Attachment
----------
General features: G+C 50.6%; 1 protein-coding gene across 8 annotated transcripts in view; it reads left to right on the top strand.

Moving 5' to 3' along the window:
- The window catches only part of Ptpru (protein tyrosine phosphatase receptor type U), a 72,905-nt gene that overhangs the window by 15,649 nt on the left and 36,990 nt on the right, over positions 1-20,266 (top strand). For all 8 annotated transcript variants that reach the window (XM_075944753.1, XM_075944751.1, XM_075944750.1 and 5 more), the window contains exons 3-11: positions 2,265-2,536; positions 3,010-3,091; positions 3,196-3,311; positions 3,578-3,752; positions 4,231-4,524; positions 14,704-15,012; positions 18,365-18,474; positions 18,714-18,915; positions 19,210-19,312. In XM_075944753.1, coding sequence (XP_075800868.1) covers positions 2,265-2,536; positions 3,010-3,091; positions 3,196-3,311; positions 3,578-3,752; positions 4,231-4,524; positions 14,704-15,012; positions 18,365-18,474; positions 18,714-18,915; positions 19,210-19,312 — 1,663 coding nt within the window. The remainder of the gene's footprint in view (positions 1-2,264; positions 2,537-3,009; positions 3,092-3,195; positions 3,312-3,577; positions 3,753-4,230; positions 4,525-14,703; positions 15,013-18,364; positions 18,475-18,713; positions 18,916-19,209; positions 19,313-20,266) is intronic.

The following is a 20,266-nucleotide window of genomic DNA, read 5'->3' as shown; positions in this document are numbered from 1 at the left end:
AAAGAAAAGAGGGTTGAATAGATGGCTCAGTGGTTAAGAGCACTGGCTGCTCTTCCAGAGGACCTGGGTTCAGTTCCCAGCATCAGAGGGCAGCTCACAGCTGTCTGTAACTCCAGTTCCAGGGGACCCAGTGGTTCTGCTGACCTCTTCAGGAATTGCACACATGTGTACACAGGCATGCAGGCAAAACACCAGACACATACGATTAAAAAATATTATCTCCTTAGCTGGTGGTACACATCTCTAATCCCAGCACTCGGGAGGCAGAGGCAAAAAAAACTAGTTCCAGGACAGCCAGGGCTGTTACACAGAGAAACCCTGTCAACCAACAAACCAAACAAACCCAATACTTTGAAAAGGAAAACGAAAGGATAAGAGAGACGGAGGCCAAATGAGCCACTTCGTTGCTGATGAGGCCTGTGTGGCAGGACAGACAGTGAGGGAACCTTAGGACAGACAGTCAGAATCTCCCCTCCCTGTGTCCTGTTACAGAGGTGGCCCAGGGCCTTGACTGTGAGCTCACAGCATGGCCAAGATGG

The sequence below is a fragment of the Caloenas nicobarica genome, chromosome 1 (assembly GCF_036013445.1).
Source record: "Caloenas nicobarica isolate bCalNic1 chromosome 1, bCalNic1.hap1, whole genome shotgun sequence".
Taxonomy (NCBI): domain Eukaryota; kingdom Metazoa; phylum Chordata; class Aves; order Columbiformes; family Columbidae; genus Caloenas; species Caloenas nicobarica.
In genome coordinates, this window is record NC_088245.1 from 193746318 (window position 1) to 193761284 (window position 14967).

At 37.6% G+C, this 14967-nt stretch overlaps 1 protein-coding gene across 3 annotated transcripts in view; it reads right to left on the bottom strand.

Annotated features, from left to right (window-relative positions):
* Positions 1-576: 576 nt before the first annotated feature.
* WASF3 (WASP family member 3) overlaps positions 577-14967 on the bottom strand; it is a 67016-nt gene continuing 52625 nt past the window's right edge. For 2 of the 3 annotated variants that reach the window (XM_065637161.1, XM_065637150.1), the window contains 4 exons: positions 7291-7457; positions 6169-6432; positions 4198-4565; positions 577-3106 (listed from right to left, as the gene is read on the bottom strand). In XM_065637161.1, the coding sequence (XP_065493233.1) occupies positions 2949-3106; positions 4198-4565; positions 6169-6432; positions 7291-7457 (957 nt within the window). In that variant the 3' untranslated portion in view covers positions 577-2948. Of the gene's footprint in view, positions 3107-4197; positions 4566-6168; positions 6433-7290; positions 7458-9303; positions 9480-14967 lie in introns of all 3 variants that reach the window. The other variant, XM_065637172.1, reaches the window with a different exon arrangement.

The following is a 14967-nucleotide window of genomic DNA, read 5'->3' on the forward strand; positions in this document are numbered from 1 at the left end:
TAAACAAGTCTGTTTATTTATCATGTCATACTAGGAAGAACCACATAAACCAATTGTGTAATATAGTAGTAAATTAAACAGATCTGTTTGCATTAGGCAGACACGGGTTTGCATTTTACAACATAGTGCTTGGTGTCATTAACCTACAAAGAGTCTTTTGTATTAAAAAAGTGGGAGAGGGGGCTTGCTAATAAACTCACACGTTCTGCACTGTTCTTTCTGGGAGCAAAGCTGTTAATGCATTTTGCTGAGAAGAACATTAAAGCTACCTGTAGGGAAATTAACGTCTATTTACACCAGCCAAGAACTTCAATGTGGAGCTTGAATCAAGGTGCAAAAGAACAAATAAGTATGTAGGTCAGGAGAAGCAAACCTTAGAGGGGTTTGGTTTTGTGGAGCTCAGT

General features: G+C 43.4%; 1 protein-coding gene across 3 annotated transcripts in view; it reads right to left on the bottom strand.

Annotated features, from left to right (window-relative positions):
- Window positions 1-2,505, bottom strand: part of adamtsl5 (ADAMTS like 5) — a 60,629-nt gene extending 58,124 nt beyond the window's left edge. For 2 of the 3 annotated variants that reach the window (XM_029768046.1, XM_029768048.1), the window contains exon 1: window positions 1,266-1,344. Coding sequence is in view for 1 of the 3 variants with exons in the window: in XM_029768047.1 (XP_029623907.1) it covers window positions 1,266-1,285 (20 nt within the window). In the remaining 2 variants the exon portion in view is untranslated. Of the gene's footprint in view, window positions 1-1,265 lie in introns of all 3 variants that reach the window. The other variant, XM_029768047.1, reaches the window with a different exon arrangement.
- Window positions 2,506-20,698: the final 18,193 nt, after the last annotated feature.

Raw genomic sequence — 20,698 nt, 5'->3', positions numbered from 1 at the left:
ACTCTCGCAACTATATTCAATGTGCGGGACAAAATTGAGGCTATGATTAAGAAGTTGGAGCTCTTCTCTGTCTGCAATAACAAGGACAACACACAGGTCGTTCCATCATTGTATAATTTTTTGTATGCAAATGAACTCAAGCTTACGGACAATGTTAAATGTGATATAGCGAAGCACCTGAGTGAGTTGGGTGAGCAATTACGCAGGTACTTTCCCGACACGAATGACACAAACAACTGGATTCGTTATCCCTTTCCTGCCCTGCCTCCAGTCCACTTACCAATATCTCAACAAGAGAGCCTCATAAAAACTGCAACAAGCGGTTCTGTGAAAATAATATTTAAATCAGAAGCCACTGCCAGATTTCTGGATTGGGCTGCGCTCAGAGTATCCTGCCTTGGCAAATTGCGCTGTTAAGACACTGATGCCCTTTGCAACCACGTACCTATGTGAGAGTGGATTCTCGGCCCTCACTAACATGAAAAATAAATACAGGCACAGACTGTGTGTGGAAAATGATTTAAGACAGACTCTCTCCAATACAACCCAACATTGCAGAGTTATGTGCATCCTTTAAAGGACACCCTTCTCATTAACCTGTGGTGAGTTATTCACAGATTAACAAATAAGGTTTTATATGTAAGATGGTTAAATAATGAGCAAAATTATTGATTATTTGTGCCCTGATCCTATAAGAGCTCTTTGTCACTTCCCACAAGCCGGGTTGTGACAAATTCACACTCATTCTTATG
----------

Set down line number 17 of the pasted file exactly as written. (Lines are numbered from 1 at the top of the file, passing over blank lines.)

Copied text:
Annotated features, from left to right (window-relative positions):